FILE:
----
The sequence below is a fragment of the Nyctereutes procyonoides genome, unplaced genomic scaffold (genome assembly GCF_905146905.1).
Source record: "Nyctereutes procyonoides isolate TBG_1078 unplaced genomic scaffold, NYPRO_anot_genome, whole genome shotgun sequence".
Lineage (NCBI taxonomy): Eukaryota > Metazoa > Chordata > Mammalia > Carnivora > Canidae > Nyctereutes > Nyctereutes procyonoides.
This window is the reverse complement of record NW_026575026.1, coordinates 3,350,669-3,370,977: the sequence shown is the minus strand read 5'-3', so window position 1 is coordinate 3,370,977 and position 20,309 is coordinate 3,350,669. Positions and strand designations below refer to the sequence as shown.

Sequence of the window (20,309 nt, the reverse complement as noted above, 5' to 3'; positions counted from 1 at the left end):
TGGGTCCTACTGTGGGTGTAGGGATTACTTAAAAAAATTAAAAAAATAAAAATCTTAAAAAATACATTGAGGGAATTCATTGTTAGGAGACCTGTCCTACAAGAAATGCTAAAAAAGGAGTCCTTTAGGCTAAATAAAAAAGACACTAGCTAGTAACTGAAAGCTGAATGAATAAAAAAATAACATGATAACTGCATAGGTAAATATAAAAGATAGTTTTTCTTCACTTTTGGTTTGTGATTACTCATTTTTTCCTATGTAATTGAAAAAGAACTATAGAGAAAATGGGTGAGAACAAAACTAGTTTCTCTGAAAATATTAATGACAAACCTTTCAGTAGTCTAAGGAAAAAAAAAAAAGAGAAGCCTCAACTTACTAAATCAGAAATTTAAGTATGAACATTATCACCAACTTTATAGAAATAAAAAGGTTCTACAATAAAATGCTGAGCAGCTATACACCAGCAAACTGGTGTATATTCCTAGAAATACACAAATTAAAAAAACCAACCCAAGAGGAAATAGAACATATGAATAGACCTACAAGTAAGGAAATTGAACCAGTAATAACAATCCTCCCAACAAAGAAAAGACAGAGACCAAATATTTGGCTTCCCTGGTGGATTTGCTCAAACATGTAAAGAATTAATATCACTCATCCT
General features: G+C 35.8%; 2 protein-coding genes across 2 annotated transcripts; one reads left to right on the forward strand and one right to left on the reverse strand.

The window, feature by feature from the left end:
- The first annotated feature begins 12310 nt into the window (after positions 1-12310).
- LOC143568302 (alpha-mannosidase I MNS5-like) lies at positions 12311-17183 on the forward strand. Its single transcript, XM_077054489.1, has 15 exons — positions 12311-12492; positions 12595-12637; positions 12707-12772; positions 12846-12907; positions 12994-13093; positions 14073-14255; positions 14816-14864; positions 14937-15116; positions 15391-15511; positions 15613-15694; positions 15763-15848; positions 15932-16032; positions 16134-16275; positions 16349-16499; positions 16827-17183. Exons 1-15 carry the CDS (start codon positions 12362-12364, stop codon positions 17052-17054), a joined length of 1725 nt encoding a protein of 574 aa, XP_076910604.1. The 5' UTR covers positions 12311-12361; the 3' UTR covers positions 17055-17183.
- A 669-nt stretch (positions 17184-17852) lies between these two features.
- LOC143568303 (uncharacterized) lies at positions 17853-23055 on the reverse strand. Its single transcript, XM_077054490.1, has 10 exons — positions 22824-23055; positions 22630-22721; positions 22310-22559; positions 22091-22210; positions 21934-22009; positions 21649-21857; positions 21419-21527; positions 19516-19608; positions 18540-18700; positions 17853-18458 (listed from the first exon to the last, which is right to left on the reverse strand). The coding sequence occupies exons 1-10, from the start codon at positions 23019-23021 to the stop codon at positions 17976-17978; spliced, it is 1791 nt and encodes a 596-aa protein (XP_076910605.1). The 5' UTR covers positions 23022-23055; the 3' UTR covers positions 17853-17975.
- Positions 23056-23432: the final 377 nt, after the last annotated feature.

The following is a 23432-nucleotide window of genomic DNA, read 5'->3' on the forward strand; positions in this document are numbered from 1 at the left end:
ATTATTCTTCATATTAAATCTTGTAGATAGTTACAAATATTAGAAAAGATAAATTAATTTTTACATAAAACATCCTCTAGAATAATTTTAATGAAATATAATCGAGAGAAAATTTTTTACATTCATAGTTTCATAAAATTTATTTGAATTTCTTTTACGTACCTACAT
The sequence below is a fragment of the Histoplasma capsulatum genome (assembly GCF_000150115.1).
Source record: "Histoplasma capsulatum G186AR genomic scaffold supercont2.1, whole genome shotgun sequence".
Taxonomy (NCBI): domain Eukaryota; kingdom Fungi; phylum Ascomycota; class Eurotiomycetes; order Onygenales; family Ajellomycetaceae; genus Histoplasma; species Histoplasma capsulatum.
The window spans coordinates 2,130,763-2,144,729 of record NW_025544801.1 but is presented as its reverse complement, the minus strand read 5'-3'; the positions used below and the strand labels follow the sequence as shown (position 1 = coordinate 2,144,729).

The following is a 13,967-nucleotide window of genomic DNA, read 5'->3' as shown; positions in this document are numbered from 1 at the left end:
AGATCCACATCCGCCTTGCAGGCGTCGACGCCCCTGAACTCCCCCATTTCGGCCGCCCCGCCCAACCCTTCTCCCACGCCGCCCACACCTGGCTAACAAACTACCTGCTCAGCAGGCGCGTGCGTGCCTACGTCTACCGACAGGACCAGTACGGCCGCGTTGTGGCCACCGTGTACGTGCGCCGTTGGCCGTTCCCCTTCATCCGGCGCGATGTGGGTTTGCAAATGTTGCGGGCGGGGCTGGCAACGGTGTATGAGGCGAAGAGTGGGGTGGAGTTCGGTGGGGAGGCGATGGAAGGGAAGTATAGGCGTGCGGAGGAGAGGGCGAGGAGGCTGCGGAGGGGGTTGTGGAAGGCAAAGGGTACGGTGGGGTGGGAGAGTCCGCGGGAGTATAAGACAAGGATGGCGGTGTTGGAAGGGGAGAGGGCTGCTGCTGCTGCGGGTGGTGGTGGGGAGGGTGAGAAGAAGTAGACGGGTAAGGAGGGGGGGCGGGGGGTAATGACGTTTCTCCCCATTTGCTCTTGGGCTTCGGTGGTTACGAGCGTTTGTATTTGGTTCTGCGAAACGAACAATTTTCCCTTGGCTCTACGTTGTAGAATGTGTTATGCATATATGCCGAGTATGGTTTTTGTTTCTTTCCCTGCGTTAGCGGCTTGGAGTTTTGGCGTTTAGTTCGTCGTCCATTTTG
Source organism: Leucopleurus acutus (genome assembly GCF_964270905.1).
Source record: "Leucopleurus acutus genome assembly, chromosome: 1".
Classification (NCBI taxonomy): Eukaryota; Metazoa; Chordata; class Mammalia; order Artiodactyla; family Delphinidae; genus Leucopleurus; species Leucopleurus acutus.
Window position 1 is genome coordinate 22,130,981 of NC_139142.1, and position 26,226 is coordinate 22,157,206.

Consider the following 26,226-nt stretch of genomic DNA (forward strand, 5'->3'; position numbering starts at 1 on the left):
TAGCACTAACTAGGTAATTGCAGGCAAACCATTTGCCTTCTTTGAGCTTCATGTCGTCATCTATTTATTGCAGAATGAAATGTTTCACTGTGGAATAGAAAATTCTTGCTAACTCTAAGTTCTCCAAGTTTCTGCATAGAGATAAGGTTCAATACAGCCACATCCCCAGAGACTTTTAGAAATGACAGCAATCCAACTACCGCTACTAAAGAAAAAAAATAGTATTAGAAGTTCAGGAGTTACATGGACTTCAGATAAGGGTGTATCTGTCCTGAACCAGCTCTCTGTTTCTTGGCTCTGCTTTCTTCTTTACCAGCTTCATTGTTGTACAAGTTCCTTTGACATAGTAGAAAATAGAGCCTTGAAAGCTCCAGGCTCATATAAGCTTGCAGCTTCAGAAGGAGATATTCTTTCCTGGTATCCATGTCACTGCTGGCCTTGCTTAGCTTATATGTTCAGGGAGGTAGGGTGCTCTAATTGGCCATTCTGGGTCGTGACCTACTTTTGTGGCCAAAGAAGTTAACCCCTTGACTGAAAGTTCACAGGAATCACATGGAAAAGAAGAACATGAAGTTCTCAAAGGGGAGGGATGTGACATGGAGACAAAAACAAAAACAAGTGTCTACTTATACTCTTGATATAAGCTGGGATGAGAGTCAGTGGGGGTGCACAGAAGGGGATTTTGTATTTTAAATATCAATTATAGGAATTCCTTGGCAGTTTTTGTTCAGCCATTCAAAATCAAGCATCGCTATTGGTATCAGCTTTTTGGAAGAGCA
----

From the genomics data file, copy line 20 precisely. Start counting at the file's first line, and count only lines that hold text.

The following is a 13,967-nucleotide window of genomic DNA, read 5'->3' as shown; positions in this document are numbered from 1 at the left end: